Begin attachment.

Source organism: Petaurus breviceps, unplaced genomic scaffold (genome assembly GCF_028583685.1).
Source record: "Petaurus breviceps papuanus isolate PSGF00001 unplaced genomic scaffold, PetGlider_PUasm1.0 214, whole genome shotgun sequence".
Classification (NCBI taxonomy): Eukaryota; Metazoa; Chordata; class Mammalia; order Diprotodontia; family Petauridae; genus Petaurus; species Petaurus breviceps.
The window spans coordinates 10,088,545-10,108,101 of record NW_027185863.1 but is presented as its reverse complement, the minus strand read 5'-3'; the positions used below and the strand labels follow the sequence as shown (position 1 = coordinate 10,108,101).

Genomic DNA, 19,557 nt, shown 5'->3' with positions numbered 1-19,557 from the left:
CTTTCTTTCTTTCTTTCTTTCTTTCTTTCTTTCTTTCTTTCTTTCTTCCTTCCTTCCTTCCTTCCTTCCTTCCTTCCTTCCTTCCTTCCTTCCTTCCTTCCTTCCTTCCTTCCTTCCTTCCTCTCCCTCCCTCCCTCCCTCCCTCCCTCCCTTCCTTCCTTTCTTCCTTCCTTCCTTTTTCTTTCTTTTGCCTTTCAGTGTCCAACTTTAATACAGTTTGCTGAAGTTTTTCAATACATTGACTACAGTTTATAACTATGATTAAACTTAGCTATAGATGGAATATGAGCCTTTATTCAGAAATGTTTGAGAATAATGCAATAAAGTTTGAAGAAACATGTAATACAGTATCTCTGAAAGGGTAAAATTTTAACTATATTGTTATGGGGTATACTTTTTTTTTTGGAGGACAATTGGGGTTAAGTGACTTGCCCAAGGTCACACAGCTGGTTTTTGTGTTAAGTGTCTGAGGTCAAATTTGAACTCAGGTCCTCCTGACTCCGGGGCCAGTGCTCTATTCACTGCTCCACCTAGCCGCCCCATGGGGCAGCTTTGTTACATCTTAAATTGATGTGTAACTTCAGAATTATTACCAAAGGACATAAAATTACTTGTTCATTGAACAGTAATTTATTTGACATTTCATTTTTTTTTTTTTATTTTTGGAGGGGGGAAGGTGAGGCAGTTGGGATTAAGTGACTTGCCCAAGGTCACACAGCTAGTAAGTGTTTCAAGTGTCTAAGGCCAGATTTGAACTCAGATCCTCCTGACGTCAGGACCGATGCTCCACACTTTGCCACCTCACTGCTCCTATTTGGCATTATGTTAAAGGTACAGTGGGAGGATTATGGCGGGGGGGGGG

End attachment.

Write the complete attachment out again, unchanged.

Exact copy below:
Source organism: Petaurus breviceps, unplaced genomic scaffold (genome assembly GCF_028583685.1).
Source record: "Petaurus breviceps papuanus isolate PSGF00001 unplaced genomic scaffold, PetGlider_PUasm1.0 214, whole genome shotgun sequence".
Classification (NCBI taxonomy): Eukaryota; Metazoa; Chordata; class Mammalia; order Diprotodontia; family Petauridae; genus Petaurus; species Petaurus breviceps.
The window spans coordinates 10,088,545-10,108,101 of record NW_027185863.1 but is presented as its reverse complement, the minus strand read 5'-3'; the positions used below and the strand labels follow the sequence as shown (position 1 = coordinate 10,108,101).

Genomic DNA, 19,557 nt, shown 5'->3' with positions numbered 1-19,557 from the left:
CTTTCTTTCTTTCTTTCTTTCTTTCTTTCTTTCTTTCTTTCTTTCTTCCTTCCTTCCTTCCTTCCTTCCTTCCTTCCTTCCTTCCTTCCTTCCTTCCTTCCTTCCTTCCTTCCTTCCTTCCTCTCCCTCCCTCCCTCCCTCCCTCCCTCCCTTCCTTCCTTTCTTCCTTCCTTCCTTTTTCTTTCTTTTGCCTTTCAGTGTCCAACTTTAATACAGTTTGCTGAAGTTTTTCAATACATTGACTACAGTTTATAACTATGATTAAACTTAGCTATAGATGGAATATGAGCCTTTATTCAGAAATGTTTGAGAATAATGCAATAAAGTTTGAAGAAACATGTAATACAGTATCTCTGAAAGGGTAAAATTTTAACTATATTGTTATGGGGTATACTTTTTTTTTTGGAGGACAATTGGGGTTAAGTGACTTGCCCAAGGTCACACAGCTGGTTTTTGTGTTAAGTGTCTGAGGTCAAATTTGAACTCAGGTCCTCCTGACTCCGGGGCCAGTGCTCTATTCACTGCTCCACCTAGCCGCCCCATGGGGCAGCTTTGTTACATCTTAAATTGATGTGTAACTTCAGAATTATTACCAAAGGACATAAAATTACTTGTTCATTGAACAGTAATTTATTTGACATTTCATTTTTTTTTTTTTATTTTTGGAGGGGGGAAGGTGAGGCAGTTGGGATTAAGTGACTTGCCCAAGGTCACACAGCTAGTAAGTGTTTCAAGTGTCTAAGGCCAGATTTGAACTCAGATCCTCCTGACGTCAGGACCGATGCTCCACACTTTGCCACCTCACTGCTCCTATTTGGCATTATGTTAAAGGTACAGTGGGAGGATTATGGCGGGGGGGGGG